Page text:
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The 27 Year War That Changed Course Of Indian History – III


27 Years War TimeLine – Marathas under King Rajaram (1689 to 1700)

To Aurangzeb, the Marathas seemed all but dead by end of 1689. But this would prove to be almost a fatal blunder. In March 1990, the Maratha commanders, under the leadership of Santaji Ghorpade launched the single most daring attack on mughal army. They not only attacked the army, but sacked the tent where the Aurangzeb himself slept. Luckily Aurangzeb was elsewhere but his private force and many of his bodyguards were killed.

This positive development was followed by a negative one for Marathas. Raigad fell to treachery of Suryaji Pisal. Sambhaji’s queen, Yesubai and their son, Shahu, were captured.

Mughal forces, led by Zulfikar Khan, continued this offensive further South. They attacked fort Panhala. The Maratha killedar of Panhala gallantly defended the fort and inflicted heavy losses on Mughal army. Finally Aurangzeb himself had to come. Panhala surrendered.

Maratha ministers had foreseen the next Mughal move on Vishalgad. They made Rajaram leave Vishalgad for Jinji, which would be his home for next seven years. Rajaram  travelled South under escort of Khando Ballal and his men. The queen of Bidnur,  gave them supplies and free passage.  Harji Mahadik’s division met them near Jinji and guarded them to the fort. Rajaram’s queen was escorted out of Maharashtra by Tungare brothers.  She was taken to Jinji by different route. Ballal and Mahadik tirelessly worked to gather the scattered diplomats and soldiers. Jinji became new capital of Marathas. This breathed new life in Maratha army.

Aurangzeb was frustrated with Rajaram’s successful escape. His next move was to keep most of his force in Maharashtra and dispatch a small force to keep Rajaram in check. But the two Maratha generals, Santaji ghorpade and Dhanaji Jadhav would prove more than match to him.

They first attacked and destroyed the force sent by Aurangzeb to keep check on Rajaram, thus relieving the immediate danger. Then they joined Ramchandra Bavadekar in Deccan. Bavdekar, Vithoji Bhosale and Raghuji Chavan had reorganized most of the Maratha army after defeats at Panhala and Vishalgad.

In late 1691, Bavdekar, Pralhad Niraji , Santaji ,Dhanaji and several Maratha sardars met in Maval region and reformed the strategy. Aurangzeb had taken four major forts in Sahyadrais and was sending Zulfikar khan to subdue the fort Jinji. So according to new Maratha plan, Santaji and Dhanaji would launch offensives in the East to keep rest of the Mughal forces scattered. Others would focus in Maharashtra and would attack a series of forts around Southern Maharashtra and Northern Karnataka to divide Mughal won territories in two, thereby posing significant challenge to enemy supply chains. Thanks to Shivaji’s vision of building a navy, Marathas could now extend this divide into the sea, checking any supply routes from Surat to South.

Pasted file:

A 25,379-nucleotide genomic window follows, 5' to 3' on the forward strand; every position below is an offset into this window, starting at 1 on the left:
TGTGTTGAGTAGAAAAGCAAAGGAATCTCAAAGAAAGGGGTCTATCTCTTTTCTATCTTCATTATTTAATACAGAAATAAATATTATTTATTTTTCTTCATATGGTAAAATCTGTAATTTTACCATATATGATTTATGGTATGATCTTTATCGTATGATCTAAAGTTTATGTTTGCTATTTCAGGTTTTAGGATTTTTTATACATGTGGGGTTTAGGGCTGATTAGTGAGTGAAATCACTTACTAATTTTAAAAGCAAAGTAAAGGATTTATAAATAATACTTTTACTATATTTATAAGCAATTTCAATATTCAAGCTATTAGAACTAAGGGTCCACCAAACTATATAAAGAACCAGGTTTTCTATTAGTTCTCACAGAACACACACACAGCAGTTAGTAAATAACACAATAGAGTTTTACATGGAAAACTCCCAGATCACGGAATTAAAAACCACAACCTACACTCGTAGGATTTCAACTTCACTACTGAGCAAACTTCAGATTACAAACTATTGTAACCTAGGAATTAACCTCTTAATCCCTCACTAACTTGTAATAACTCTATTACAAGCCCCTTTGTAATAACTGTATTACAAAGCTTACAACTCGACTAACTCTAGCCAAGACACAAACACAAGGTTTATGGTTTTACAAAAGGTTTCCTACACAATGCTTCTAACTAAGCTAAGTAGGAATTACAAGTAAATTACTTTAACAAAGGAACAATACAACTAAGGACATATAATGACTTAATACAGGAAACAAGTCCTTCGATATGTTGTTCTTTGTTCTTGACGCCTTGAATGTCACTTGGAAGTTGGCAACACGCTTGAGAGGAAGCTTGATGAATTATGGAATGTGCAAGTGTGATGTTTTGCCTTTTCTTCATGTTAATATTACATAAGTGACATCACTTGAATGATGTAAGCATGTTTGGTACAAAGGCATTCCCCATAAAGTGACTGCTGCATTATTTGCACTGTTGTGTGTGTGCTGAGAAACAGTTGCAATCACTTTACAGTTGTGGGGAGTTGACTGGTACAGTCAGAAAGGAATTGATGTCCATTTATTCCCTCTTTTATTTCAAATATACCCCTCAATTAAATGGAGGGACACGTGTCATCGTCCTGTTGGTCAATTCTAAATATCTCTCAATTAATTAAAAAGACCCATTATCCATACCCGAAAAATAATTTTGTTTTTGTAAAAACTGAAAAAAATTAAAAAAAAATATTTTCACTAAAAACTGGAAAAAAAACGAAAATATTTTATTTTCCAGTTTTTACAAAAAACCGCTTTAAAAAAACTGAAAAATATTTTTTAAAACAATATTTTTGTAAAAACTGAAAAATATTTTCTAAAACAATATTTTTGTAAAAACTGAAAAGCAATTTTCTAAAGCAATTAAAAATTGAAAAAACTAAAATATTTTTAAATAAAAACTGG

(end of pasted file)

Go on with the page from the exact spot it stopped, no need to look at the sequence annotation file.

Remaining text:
The execution began. In early 1692 Shankar Narayan and Parshuram Trimbak recaptured Rajgad and Panhala. In early 1693 Shankar Narayan and Bhosale captured Rohida. Sidhoji Gujar took Vijaydurg. Soon Parshuram Trimbak took Vishalgad. Kanhoji Angre, a young Maratha Naval officer that time, took fort Kolaba.

While this was in work, Santaji and Dhanaji were launching swift raids on Mughal armies on East front. This came as a bit of surprise to Aurangzeb. In spite of losing one King and having second king driven away, Marathas were undaunted and actually were on offensive. From Khandesh, Ahmednagar to Bijapur to Konkan and Southern Karnataka, Santaji and Dhanaji wrecked havoc. Encouraged by the success, Santaji and Dhanaji hatched new action plan to attack Mughal forces near Jinji. Dhanaji Jadhav attacked Ismail Khan and defeated him near Kokar. Santaji Ghorpade attacked Ali Mardan Khan at the base of Jinji and captured him. With flanks cleared, both joined hands and laid a second siege around the Mughal siege at Jinji.

Julfikar khan, who was orchestrating Jinji siege, left the siege on Aurangzeb’s orders and marched back. Santaji followed him to North, but was defeated by Julfikar Khan. Santaji then diverted his forces to Bijapur. Aurangzeb sent another general Kasim Khan to tackle Santaji. But Santaji attacked him with a brilliant military maneuver near Chitaldurg and forced him take refuge in Dunderi fort. The fort was quickly sieged by Santaji and the siege only ended when most of the Mughal soldiers starved and Kasim Khan committed suicide. Aurangzeb sent Himmat Khan to reinforce Kasim Khan. Himmat khan carried heavy artillery. So Santaji lured him in a trap in the forest near Dunderi. A sudden, ambush style attack on Mughals was followed by a fierce battle. The battle ended when when Himmat Khan was shot in head and died. All his forces routed and Santaji confiscated a big cache of weapons and ammunition.